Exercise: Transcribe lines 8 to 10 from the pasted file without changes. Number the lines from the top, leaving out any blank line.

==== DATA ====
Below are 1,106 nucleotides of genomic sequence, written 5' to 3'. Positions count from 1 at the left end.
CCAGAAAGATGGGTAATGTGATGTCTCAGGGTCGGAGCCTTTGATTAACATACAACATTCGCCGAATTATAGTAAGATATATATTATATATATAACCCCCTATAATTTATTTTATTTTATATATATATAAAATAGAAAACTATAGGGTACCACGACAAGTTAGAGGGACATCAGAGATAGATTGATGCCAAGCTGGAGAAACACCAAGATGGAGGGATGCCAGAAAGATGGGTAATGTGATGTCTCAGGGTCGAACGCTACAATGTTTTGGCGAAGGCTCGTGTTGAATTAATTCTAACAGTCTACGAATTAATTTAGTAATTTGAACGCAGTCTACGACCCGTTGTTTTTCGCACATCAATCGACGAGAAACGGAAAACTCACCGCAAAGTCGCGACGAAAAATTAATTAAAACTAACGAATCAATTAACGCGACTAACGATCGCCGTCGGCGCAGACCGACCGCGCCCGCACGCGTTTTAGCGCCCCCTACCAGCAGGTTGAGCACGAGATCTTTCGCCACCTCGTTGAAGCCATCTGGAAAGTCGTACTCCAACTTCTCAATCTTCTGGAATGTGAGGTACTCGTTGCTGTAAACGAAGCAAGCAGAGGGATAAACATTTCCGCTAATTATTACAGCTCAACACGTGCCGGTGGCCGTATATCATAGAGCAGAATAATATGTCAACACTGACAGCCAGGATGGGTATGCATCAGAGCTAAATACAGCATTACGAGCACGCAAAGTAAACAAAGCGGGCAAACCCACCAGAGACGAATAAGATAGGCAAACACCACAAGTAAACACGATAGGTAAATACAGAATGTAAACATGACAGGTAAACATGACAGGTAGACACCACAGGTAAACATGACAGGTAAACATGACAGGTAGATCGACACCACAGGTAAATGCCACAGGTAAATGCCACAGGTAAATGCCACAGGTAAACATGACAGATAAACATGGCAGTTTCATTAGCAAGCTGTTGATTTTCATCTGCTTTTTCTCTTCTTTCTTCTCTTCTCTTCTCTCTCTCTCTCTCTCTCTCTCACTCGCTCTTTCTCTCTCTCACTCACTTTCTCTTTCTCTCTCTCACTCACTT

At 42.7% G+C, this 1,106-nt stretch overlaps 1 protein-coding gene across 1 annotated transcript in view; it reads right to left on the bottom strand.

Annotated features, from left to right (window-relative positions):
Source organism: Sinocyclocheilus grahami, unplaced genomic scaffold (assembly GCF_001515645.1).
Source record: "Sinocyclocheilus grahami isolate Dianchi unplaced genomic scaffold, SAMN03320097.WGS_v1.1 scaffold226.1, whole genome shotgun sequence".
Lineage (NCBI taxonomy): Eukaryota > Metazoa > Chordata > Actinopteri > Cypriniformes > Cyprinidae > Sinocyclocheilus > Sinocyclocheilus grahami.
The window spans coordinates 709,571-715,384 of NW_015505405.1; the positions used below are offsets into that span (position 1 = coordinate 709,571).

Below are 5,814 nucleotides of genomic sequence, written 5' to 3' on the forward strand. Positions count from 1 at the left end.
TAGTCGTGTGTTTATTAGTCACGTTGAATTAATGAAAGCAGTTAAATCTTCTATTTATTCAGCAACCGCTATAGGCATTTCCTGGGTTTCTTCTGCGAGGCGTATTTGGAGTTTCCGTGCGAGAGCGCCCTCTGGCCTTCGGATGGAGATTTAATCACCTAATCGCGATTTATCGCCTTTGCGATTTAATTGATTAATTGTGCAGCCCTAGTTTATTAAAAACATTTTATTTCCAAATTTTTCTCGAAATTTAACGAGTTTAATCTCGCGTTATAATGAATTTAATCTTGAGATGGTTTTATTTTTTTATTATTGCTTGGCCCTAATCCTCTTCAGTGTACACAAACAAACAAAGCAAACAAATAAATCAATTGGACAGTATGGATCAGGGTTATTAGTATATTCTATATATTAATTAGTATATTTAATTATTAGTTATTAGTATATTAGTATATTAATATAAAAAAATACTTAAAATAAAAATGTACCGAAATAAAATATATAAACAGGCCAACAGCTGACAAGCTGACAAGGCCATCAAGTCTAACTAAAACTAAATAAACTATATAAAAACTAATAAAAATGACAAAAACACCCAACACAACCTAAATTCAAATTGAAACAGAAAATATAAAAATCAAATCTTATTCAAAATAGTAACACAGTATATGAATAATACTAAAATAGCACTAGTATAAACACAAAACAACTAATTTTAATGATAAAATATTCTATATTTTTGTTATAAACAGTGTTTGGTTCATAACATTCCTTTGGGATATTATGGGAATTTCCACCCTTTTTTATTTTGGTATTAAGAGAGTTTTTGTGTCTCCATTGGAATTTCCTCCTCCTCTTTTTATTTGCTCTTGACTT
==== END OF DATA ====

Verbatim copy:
The window spans coordinates 709,571-715,384 of NW_015505405.1; the positions used below are offsets into that span (position 1 = coordinate 709,571).

Below are 5,814 nucleotides of genomic sequence, written 5' to 3' on the forward strand. Positions count from 1 at the left end.
TAGTCGTGTGTTTATTAGTCACGTTGAATTAATGAAAGCAGTTAAATCTTCTATTTATTCAGCAACCGCTATAGGCATTTCCTGGGTTTCTTCTGCGAGGCGTATTTGGAGTTTCCGTGCGAGAGCGCCCTCTGGCCTTCGGATGGAGATTTAATCACCTAATCGCGATTTATCGCCTTTGCGATTTAATTGATTAATTGTGCAGCCCTAGTTTATTAAAAACATTTTATTTCCAAATTTTTCTCGAAATTTAACGAGTTTAATCTCGCGTTATAATGAATTTAATCTTGAGATGGTTTTATTTTTTTATTATTGCTTGGCCCTAATCCTCTTCAGTGTACACAAACAAACAAAGCAAACAAATAAATCAATTGGACAGTATGGATCAGGGTTATTAGTATATTCTATATATTAATTAGTATATTTAATTATTAGTTATTAGTATATTAGTATATTAATATAAAAAAATACTTAAAATAAAAATGTACCGAAATAAAATATATAAACAGGCCAACAGCTGACAAGCTGACAAGGCCATCAAGTCTAACTAAAACTAAATAAACTATATAAAAACTAATAAAAATGACAAAAACACCCAACACAACCTAAATTCAAATTGAAACAGAAAATATAAAAATCAAATCTTATTCAAAATAGTAACACAGTATATGAATAATACTAAAATAGCACTAGTATAAACACAAAACAACTAATTTTAATGATAAAATATTCTATATTTTTGTTATAAACAGTGTTTGGTTCATAACATTCCTTTGGGATATTATGGGAATTTCCACCCTTTTTTATTTTGGTATTAAGAGAGTTTTTGTGTCTCCATTGGAATTTCCTCCTCCTCTTTTTATTTGCTCTTGACTT